It is so nice knowing I will have my favorite shadow in a handy little pot that is travel-friendly and completely mess free! Have you ever pressed your own pigments or fixed broken powders?

Matchy Matchy

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Since I’ve been on such a lip kick, I knew when I bought these matchstick jeans from J.Crew about a month ago that I would absolutely need to pair them with a silky white blouse and a bright pink lip that matched the print. Enter MAC Lipstick in Vegas Volt, a bright pinky coral hue that makes quite the summer statement on the lips.  Because the formulation of the lipstick is an amplified, it is intensely pigmented and thick – definitely not a casual, sheer lip, this bad boy requires maintenance, although maybe not as much as a red per se. Truth be told this was both my first MAC purchase, and MAC lipstick, bought when I was only 17 and desperate to brighten up my pale winter face.

matchy 2I apply this lipstick straight from the bullet (in my book, it’s not dark enough to require lip brush action) and then use a Q-tip to smooth the edges and fix any imperfections. Does it last a long time? Eh, I mean it’s nothing to write home about and really depends on your eating/drinking habits. However, it is moisturizing, which is lovely if you’re spending the day in a moisture-sucking vacuum (thanks a lot air conditioning).

What do you think? Do you like matching your lipstick to your outfit?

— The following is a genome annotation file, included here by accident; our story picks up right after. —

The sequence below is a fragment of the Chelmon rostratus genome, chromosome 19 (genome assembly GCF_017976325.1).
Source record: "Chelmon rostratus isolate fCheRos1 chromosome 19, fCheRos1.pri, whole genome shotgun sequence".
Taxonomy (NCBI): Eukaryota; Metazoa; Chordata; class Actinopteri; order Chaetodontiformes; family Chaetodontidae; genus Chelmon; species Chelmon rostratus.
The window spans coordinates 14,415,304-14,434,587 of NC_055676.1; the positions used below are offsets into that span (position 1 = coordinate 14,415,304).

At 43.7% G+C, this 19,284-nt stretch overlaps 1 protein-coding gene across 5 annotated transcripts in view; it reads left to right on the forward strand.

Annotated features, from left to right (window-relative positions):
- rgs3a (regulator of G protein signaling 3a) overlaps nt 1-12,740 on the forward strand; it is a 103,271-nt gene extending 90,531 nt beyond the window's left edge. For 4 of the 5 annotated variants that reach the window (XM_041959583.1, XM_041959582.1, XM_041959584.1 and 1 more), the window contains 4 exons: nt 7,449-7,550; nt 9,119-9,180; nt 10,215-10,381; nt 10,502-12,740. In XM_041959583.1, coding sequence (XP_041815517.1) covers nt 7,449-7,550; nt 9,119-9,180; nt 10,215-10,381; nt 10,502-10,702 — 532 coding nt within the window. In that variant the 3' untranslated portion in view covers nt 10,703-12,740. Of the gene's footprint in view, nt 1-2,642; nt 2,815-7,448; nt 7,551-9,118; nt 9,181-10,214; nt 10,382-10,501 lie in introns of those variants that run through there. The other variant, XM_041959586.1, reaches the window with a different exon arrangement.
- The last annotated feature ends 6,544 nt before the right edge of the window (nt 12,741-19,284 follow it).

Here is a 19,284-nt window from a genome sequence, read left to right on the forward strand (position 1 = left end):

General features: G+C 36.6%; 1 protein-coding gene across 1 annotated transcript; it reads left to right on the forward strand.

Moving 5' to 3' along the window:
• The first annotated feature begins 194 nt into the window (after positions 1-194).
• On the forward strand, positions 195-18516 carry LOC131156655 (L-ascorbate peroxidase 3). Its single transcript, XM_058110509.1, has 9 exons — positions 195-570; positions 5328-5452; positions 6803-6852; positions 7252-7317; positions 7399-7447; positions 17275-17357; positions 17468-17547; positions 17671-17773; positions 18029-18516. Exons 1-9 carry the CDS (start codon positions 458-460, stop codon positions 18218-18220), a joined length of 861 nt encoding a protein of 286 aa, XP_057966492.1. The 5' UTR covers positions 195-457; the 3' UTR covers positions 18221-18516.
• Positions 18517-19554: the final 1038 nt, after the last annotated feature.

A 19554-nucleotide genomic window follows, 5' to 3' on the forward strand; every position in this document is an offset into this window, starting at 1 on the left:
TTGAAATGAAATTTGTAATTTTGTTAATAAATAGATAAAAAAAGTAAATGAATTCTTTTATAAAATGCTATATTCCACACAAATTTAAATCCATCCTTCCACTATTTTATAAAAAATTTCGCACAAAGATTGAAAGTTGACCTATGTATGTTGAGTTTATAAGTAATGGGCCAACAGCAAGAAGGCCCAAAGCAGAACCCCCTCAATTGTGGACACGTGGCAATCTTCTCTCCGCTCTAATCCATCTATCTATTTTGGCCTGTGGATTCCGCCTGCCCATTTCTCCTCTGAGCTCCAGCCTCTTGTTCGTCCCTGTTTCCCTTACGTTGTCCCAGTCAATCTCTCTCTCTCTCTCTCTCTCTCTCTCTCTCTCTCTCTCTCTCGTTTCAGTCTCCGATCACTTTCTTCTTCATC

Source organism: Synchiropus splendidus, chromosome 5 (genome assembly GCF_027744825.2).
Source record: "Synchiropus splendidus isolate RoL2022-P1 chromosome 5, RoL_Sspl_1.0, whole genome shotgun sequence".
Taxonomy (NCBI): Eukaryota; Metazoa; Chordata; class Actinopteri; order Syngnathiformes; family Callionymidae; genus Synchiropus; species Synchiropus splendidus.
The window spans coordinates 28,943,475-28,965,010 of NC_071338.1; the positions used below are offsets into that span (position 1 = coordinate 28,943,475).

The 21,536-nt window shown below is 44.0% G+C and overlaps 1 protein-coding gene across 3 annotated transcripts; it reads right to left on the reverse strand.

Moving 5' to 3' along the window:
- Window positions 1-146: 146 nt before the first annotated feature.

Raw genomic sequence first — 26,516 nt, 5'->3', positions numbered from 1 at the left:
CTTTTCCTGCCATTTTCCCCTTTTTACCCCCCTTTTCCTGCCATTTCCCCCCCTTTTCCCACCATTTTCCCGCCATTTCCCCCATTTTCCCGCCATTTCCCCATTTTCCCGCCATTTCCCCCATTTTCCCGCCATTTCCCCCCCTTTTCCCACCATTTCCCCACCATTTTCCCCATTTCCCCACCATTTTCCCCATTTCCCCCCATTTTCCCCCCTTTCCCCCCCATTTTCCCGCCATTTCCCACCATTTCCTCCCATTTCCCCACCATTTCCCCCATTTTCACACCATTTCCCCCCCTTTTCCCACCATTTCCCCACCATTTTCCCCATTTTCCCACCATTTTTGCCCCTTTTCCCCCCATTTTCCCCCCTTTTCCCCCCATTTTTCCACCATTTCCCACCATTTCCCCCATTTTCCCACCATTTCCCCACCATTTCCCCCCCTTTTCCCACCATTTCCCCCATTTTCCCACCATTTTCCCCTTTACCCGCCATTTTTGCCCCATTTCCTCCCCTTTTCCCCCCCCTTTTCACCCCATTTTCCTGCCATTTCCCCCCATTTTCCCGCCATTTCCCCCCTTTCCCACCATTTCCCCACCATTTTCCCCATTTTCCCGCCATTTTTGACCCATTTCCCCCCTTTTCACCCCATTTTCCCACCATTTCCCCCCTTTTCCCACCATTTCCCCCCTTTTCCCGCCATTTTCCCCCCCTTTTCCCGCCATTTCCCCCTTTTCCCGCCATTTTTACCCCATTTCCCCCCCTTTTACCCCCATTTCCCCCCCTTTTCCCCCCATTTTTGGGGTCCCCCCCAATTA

MAC Paint Pots: A Review

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Ever since Thanksgiving I have fallen in love with Mac Paint Pots, especially these two: Bare Study and Soft Ochre. If you didn’t know already, paint pots can be used as either an eye shadow primer, layered beneath other shadows, or alone as a cream shadow.

Although for years I hadn’t allowed myself to purchase any, as I already an eye shadow primer: Urban Decay Primer Potion. I also didn’t see the benefit of cream shadow over powder shadow – why would you apply a colored base when it would just be covered by the powders over it? However, looking back, I don’t know how I ever did makeup without these two pots. Soft Ochre is the perfect base for any colored shadows, as it matches my yellow skin tone perfectly when blended in, thus creating a concealer/primer combo product that both evens out my skin tone and provides a great base for eye shadow. For those with more pink than yellow-toned skin, I would recommend the shade Painterly instead. Bare study is a beautiful pinky champagne color that illuminates the eyes. Its sheen reflects light on the lid, making your eyes look brighter and more awake. I love to use it on its own, with a bit of Urban Decay’s Buck eye shadow above it in my crease area as a simple contour for a casual and natural day look.

Left: Bare Study. Right: Soft Ochre

Left: Bare Study. Right: Soft Ochre

Left: Soft Ochre. Right: Bare Study.

Left: Soft Ochre. Right: Bare Study.

Both these paint pots are creamy and smooth, and glide onto the eyes like a dream. Plus, it seems as if they will last me for months – I’ve used them every day for about 3 months and have barely made a dent. Retailing for $18.50 and sold in MAC stores/counters across the country, I’d definitely recommend these puppies.

What are your favorite cream shadow bases?